Republicans have immigration reform plan

02/02/2014 12:00 AM

01/31/2014 7:15 PM

After their annual party retreat, House Republican leaders have set their sights on a list of principles for immigration reform. Some Democrats expressed optimism about reaching a bipartisan compromise. With this approach, will Republicans be able to position themselves as leaders on immigration reform, or will it be too little, too late, given party hopes to woo more Hispanic voters in this year’s elections?

I don’t think it makes much difference what the GOP proposes. Anything short of total amnesty and citizenship for the millions of people here in violation of our immigration laws will not be acceptable to the Democrats.

If there is no “path to citizenship,” the undocumented immigrants are worthless to the Democratic Party. If they can’t vote, what good are they? This is a very callous attempt to create a majority voting block composed of entitlement voters dependent on Democrats.

— Troy Worthy, Hurst

The Republican immigration reform won’t really woo more Hispanics to vote for them because their stance on immigration in general has polarized too many Democrats and their constituents.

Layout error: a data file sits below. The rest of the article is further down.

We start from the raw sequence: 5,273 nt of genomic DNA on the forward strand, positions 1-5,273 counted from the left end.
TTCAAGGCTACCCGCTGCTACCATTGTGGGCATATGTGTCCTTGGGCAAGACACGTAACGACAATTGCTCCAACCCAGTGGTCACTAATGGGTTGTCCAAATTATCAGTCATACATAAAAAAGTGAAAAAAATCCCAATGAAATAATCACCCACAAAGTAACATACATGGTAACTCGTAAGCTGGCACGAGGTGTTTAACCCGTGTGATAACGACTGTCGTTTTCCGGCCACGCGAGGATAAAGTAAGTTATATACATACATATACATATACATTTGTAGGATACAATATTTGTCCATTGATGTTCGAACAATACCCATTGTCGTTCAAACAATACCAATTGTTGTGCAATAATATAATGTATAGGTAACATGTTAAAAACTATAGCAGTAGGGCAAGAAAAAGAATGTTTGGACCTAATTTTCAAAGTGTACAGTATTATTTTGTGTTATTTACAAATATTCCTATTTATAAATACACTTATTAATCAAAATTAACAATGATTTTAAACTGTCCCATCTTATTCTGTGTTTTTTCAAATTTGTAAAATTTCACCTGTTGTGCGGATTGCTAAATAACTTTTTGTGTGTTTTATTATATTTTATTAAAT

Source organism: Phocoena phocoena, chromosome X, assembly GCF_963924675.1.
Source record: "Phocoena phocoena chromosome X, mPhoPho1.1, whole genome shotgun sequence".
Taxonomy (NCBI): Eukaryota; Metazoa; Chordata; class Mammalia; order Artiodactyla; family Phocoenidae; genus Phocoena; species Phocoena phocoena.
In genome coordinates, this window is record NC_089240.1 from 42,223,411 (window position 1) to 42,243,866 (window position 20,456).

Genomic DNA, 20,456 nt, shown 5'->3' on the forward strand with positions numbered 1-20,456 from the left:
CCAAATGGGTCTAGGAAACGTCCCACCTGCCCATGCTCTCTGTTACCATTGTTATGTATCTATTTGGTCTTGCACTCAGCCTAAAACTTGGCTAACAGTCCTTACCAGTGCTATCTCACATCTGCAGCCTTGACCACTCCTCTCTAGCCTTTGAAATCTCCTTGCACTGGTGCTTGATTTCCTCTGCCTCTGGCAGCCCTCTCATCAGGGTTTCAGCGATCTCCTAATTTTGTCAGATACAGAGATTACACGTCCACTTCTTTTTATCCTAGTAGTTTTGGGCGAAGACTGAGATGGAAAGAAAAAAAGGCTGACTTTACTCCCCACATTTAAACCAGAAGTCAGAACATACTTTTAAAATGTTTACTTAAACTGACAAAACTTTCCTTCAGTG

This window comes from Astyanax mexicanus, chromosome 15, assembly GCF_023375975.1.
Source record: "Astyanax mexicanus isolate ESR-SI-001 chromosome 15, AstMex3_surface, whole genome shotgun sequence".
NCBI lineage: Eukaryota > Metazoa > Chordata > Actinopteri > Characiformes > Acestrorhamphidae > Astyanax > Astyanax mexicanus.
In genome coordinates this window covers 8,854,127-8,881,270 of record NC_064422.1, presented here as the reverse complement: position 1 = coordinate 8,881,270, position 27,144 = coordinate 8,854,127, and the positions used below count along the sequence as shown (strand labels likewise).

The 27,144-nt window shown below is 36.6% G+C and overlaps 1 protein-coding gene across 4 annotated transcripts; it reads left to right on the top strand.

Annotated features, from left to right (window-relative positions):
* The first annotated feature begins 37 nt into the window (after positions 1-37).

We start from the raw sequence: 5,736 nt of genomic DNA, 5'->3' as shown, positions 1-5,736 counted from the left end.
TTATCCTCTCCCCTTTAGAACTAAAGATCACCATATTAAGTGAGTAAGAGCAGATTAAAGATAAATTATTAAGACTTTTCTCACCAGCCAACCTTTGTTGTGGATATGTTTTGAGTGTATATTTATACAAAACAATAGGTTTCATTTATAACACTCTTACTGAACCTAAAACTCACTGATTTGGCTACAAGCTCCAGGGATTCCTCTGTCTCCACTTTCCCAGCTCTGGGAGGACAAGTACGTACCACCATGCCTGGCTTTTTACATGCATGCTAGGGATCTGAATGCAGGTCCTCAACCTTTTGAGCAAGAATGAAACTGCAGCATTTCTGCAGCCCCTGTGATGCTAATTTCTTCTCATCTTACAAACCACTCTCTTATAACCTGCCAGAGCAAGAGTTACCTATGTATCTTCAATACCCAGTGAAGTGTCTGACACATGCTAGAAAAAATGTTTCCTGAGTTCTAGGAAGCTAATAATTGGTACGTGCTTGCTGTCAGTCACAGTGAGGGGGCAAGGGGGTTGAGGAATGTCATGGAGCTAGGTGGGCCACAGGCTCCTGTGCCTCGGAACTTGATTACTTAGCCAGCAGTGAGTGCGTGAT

Pandering to a particular demographic group will always generate unfavorable rhetoric, so bipartisan compromise is not a quid pro quo.

Illegal aliens or those who immigrate here legally are here to stay — it’s the new landscape. Immigration reform should also include laws against exploitation of these folks, since generally they will work minimum wage or below that level at jobs Americans won’t do.

Hotels, restaurants and the agriculture industry rely on immigrants. They have been discriminated against long enough and the time has come to realize their “I have a dream.”

— April Rogers, Fort Worth

Why is it that a policy that has worked well for 200 years needs to be reformed? Probably for the same reason that the greatest country in the history of mankind “needs to be changed.”

Change is a positive concept when it is needed but disastrous if not. So it is with those who want to come to this country. It is not to embrace the mores, habits and beliefs of its society. It is because of the opportunity available.

So what is it about our present immigration policy that needs changing?

Those who want to come here say it should be made easier to immigrate and enjoy the bounties of the citizenry. Making it easier means many more are permitted to enter.

Does our economy require more immigrants? If so, then that is a valid reason. If not, then those in favor of reform just want more votes.

— Grady Fuller, Kennedale

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